Authors of the Spanish Golden Age
Illustration of a corral de comedias
he best known period within the – not always correctly – so-called Spanish Golden Age is undoubtedly the first half of the 17th century, which brought together in a short space of time a generation of literary geniuses like never before seen anywhere: Miguel de Cervantes
, Lope de Vega
, Calderón de la Barca
, Francisco de Quevedo
, Tirso de Molina
, Luis de Góngora
… Just to mention the best known, but the list is very long.
But none of them couldn’t have come out of nothing, so I began to look for the origins of modern theatre in Spain, which took such root that at the time it was the most popular entertainment, along with bullfighting and cañas, enjoyed by nobles and commoners alike; even the king and his family went to the corral de comedias (literally a theatrical courtyard).
Theatre in the Golden Age
With the consolidation of urban centres, these first fundamental changes took place for the consolidation of theatre.
Corral de comedias in Almagro, Spain
The place that the nobility or the Church had occupied, and would continue to occupy, as potential patrons of the playwright, would now be joined by an urban audience, willing to pay a ticket. This led to the formation of the first companies of professional actors, as well as the figure of the professional playwright. Probably no other activity related to creative literature was to offer the writer the possibility of turning his work into a way of life.
The 3 stage practices of Golden Age theatre
Around the 1540s, we find three different stage practices: firstly, a popular stage practice, originating in the tradition of minstrel shows and, above all, in the tradition of the religious theatre of the 15th century. Another cultured, erudite practice, originating in humanist circles, which specialised in the Tragedies. And finally, the one that most appealed to the public, a dramatic formula strongly influenced by the reading of Latin comedy and to which they incorporated a gallery of comic situations taken from the Hispanic tradition itself, popularised at that time thanks to the picaresque novel.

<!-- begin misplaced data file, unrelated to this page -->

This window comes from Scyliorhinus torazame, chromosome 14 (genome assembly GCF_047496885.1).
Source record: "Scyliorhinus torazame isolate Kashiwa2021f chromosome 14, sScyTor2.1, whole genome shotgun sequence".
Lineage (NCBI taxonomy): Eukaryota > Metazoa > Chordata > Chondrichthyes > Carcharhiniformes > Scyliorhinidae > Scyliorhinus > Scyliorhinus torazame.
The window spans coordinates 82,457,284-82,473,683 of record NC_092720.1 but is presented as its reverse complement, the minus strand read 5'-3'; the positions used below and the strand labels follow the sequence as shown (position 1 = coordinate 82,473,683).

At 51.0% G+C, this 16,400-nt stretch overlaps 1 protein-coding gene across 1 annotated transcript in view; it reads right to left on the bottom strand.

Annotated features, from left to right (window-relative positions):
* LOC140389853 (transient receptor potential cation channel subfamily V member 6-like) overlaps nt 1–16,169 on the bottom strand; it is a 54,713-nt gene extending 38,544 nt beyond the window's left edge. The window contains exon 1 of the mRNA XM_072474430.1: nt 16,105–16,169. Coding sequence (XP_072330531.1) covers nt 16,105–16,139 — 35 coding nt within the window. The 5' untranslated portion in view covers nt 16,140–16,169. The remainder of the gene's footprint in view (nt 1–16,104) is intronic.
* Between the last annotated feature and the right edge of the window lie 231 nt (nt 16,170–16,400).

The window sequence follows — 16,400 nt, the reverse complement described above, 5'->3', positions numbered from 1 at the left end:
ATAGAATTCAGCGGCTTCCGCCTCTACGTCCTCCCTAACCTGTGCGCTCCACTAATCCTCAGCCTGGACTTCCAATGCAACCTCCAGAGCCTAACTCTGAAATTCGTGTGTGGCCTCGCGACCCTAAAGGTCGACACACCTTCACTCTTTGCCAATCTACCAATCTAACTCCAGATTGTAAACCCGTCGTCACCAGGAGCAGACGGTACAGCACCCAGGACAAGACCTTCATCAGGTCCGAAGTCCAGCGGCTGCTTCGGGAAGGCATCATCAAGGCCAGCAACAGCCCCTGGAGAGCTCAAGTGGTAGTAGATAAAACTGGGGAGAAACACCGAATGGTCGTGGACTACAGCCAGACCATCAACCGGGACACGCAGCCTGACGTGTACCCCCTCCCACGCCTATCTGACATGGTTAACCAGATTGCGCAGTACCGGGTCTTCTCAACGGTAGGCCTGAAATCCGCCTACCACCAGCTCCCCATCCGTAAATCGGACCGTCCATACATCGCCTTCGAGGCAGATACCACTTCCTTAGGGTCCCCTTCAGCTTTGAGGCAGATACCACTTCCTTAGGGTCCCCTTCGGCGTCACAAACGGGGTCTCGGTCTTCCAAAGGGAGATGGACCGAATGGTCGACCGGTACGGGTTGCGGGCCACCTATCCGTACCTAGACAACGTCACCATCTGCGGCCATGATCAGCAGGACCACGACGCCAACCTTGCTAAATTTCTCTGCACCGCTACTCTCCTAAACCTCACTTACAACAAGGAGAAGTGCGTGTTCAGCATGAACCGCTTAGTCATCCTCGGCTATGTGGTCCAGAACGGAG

Lope de Rueda
Here we meet the first great figure of Spanish theatre, the Sevillian Lope de Rueda, who was a playwright of great versatility who wrote comedies, farces and entremeses, and who is considered the forerunner of the Golden Age of theatre in Spain.
The Commedia dell’arte
During the first half of the 16th century, plays were performed in palaces, or by transhumant actors on improvised stages at village festivals. But then the Corral de la Pacheca opened in Madrid, a place where professional comedians performed plays throughout the year. Shortly afterwards, the Corral de la Cruz was opened in 1579 and the Corral del Príncipe in 1583. This theatrical activity quickly spread like wildfire throughout the peninsula, and it was rare for a town not to have a corral of representatives.
From 1574 onwards, a new genre arrived in force from Italy: the commedia dell’arte. The most famous was the company of the author Zan Ganassa, who was “resident” in the Corral de la Pacheca, and on Corpus Christi and New Year’s Day performed for the Royal Household. The troupes of this new genre were very successful because they mixed comedy of entanglement with a great staging that included juggling and acrobatics, crazy fencing matches and archetypal characters very easily identifiable for the audience. Commedia dell’Arte is also known as comedia all’improviso or comedia de Maschere (comedy with masks).
Characters in the Commedia dell’Arte
Unlike previous plays, the text was not entirely written, but the actors improvised much of it on the basis of an elementary script. Except for the lovers, who were the protagonists and were uncovered, each character was distinguished from the others by his or her mask and marked personality.
The most famous masks were Harlequin (the one who did the acrobatics), Polichinella (who was usually a funny or more philosophical brute), Brighella (a plotter, cunning and scheming), Pantalone (a miserly and petty Venetian merchant) and Colombina (Harlequin’s lover). The success was such that these characters are still known today, and places like Venice maintain their masks as popular iconography. Ganassa remained in Spain for ten years, possibly until around 1585, reaping great success and paving the way for the whole “theatrical mass phenomenon” that was to follow.
A very curious fact that I came across, and which made me smile as it showed me once again that the stupidity of those who want to pretend is timeless, is that at the beginning when the Spanish aristocracy began to hire Italian companies to entertain their parties, the main requirement was that the plays had to maintain their original language: Italian.
Many nobles could speak it, but, of course, many others could not; nevertheless, they pretended to do so in order not to appear vulgar, so you can imagine half the audience nodding gravely at the dialogues without understanding a word. With the common people, usually less concerned with such nonsense, Italian plays did not take off. As Steffanelo Bottarga himself, another notorious actor of the time, would say: “because they are not understood and have not been appreciated, people don’t come”. So they had no choice but to perform in Spanish.